Yeah, eventually, Hey, the last story, we're not going to get to talk about it, but I'll, I'll give you the last word on apple has spent decades building a walled garden and maybe starting to crack, and they talk about the EUS going after apple pay right now. US law lawmakers are looking at similar laws and the walled garden is being seen as anti-competitive.
And it's not letting people in, it's not creating a free marketplace of, of different apps and those kinds of things. And they feel like once apple pay set up, there's no other pay you can really use within there and they want it to be open and accessible to others. Is this the beginning of the end for the walled garden or is this the ease of use and the functionality that they build in because it is a walled garden and the security for that matter, going to win the day.
I'm talking to guys got at least two apple photos in the background.
Yeah. I made the move a long time. In fact, that's the original apple
Look. I mean, I think Elan Musk tweeted about the gesture yesterday saying that the apple ecosystem is essentially equivalent to 30% tax on the internet. The point being is that if you, if you need to utilize iOS to get to your app or whatever you pay this other app vendors pay this premium to be on that, on that environment to be in their metaverse, if you want to call it that Is it a problem? I understand why it's a problem.
I understand why it's the walled garden could be crashing down. But the other thing I think here it's like the apple user. I think you're kind of showing here as well. They're very loyal. They like the experience. They trust apple. For the most part, they stay, see apple is kind of like one of their most primary go-to vendors, a vendor.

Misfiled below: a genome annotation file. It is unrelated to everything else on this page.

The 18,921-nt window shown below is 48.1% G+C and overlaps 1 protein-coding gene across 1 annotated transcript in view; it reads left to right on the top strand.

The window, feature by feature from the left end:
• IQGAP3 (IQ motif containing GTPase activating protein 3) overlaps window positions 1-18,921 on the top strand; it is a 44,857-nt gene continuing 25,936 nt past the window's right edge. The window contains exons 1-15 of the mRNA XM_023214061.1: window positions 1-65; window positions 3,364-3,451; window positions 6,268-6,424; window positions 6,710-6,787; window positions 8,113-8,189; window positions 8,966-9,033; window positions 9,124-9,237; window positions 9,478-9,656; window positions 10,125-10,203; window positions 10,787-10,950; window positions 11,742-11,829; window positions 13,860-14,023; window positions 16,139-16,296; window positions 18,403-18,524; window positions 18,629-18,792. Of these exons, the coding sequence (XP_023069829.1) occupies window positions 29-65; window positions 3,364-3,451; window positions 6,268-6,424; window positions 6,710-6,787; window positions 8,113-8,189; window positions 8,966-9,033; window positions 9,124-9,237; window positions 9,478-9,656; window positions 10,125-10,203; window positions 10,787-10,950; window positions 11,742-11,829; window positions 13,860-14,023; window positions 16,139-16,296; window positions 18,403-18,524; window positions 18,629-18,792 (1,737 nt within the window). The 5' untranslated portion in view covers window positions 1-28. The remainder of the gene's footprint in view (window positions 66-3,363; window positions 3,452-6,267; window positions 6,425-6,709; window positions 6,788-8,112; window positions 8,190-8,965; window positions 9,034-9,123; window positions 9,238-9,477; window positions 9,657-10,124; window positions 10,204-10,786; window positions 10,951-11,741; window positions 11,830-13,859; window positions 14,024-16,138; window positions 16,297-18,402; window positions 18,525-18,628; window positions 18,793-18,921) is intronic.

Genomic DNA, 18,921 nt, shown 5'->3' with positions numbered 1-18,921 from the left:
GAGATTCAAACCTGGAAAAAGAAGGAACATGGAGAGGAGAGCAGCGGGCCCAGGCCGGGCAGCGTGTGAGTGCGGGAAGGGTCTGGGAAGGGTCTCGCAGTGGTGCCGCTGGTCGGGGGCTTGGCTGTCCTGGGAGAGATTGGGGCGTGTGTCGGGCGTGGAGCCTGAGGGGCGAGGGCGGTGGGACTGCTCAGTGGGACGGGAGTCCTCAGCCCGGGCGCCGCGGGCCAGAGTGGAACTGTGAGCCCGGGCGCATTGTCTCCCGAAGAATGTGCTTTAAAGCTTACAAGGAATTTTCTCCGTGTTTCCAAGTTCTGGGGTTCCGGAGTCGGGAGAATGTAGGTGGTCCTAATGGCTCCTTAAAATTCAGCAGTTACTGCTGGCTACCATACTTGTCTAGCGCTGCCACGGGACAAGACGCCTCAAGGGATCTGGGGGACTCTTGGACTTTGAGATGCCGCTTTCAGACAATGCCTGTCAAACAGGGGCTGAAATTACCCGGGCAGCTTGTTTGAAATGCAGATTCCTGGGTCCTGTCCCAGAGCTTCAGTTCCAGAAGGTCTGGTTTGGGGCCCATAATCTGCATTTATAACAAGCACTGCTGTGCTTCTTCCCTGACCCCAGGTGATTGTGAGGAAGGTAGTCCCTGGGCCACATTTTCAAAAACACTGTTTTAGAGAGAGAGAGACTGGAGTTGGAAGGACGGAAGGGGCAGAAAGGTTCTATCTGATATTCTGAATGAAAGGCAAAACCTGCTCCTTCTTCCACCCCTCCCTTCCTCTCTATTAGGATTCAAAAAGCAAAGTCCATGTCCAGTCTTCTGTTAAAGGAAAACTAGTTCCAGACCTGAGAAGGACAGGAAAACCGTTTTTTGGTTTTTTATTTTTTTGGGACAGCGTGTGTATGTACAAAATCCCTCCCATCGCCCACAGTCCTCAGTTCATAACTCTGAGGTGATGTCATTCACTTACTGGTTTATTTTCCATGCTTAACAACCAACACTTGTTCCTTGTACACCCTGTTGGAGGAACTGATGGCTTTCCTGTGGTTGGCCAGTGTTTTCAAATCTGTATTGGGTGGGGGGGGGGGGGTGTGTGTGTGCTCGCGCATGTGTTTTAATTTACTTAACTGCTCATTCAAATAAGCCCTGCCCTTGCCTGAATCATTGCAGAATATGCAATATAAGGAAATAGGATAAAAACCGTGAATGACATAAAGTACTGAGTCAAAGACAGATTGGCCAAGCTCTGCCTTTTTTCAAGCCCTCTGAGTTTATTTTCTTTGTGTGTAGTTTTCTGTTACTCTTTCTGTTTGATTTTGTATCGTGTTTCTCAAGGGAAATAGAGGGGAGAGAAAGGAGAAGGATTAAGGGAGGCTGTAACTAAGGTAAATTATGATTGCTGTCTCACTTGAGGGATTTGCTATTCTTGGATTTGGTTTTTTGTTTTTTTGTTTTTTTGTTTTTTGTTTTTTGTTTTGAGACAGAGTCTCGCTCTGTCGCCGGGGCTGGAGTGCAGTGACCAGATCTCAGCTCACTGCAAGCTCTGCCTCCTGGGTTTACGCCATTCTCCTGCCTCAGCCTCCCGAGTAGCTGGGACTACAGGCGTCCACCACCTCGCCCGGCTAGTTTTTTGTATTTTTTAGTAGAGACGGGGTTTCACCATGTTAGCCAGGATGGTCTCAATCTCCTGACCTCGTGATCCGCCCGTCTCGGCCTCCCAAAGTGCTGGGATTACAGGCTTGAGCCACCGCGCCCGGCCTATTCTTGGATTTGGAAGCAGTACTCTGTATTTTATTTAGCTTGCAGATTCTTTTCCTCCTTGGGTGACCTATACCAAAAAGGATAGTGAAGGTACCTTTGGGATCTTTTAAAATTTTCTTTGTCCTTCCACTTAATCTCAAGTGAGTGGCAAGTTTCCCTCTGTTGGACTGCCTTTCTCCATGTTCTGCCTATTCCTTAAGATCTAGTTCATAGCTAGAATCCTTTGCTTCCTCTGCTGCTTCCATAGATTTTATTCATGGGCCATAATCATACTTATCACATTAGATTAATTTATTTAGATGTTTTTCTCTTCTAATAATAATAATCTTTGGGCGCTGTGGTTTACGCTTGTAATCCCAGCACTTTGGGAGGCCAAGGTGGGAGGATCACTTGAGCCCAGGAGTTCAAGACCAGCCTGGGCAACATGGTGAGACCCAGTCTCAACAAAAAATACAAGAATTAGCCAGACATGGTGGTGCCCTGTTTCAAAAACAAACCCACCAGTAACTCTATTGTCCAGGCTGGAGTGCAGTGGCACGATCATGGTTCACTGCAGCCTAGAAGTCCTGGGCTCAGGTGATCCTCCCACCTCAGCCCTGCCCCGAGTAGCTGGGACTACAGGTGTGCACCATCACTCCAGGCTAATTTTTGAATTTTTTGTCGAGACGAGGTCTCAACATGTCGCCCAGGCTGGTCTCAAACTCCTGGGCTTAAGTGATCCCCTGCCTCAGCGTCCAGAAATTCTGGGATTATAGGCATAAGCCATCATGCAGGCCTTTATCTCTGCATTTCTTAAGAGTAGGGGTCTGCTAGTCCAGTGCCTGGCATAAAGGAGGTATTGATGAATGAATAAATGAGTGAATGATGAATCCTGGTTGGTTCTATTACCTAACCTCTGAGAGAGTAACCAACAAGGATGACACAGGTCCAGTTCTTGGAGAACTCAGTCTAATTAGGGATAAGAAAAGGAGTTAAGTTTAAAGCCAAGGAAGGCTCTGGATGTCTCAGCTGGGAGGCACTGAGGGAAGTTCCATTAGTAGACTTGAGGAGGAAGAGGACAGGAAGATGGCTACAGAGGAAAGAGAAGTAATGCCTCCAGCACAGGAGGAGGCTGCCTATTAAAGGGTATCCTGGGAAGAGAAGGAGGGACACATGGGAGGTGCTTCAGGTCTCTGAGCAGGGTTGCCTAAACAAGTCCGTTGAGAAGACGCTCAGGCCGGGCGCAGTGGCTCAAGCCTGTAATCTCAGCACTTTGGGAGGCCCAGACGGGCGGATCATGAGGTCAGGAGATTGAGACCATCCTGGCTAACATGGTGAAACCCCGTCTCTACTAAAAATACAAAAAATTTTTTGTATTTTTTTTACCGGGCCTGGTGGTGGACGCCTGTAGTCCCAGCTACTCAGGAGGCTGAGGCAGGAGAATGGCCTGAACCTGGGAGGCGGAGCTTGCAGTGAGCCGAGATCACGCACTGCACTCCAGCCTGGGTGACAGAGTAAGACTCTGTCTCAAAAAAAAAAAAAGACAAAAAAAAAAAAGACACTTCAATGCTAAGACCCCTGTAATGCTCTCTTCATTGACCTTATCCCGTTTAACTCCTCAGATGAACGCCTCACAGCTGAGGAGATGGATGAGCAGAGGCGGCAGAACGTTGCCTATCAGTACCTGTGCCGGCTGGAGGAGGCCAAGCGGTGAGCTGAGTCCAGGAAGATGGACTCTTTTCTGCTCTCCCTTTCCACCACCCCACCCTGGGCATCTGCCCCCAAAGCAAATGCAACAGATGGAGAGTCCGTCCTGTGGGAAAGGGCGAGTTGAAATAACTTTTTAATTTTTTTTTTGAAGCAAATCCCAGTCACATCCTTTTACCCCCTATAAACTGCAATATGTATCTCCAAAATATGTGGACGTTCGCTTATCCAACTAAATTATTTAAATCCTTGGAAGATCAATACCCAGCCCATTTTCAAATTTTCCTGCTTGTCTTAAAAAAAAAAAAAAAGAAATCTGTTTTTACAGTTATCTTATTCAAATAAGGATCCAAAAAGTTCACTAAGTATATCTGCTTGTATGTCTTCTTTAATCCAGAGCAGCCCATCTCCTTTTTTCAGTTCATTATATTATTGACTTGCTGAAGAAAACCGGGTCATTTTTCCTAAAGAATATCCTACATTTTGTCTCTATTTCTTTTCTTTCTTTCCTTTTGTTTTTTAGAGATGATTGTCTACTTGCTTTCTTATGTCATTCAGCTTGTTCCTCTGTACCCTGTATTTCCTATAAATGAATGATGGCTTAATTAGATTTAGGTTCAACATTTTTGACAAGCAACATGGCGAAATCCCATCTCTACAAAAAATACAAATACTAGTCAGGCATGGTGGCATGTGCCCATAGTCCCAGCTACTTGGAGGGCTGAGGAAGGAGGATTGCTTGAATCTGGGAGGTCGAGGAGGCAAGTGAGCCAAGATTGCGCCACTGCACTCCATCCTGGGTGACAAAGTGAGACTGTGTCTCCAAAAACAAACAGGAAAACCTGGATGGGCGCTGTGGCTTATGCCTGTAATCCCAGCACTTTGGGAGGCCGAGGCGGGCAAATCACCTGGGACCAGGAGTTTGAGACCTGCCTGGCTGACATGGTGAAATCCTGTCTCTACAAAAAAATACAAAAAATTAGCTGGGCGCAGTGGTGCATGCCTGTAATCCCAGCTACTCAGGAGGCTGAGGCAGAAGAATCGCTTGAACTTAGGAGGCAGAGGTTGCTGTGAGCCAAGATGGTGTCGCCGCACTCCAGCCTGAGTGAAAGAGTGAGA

They they'd probably admire amongst the most. And so I think the user base is very happy with the experience and like you, I find myself giving more and more of my business to apple. And I don't necessarily want to do that, but I do trust them in a way that I don't trust my other it vendors.
I don't have the same sort of affinity with lag T vendors. So from a user standpoint, I'm kind of more and more saying, I want to embrace it. Although I think regulators might have something to say about that and it is anti-competitive potentially, but it feels like. More and more the way companies like apple try to get around these competitive feelings or sentiment is they, they broadened the ecosystem in a way it's hard to identify them as being anti competitive. So they got into the apple fitness app. Well, I mean, there are a lot of other bigger fitness players out there. They're going to probably bring out a car at some stage or so it appears, I mean, there's there are other, other larger, much more damaged car vendors out there.
So the kind of broad. In a way that they don't double down and like build out their ecosystem. I mean, apple TV plus has made great strides in a couple of years, but it's hardly. On the scale of next gift, in-state sorry, a Netflix or even Amazon prime for that matter. So is it truly anticompetitive? I don't know. The regulators has something to say about that, but I don't know. We'll see how it, how that works out.
Okay. Yep. again, you get the last word on that. am looking around, looking at it, all the apple devices that are within a Stone's throw of where I'm sitting right now. And I don't know if I can be objective here. One of the things I do like is the fact that they have really advocated for privacy. And to be able to do some of the things on that phone and know that I'm going to talk about trampolines and I'm not going to see an ad on my computer when I get back to my computer on trampolines and go, how I, all I did was say that in a conversation, how did that end up in this search?
I think Facebook, they acknowledged and one of their quarterly reports. So they lost about $10 billion of revenue. when apple made it aware that you should, they could opt out of the tracking on Facebook. Right? So, I don't, that's kind of a good thing as a user of apple products. I think it's a good thing. I liked the ability to be able to opt out of these tracking. And I do it all the time.
Too, as well. as always. It is always fun to talk to you and I want to thank you for your time and look forward to our next conversation.
Been great, but I'll talk to you soon.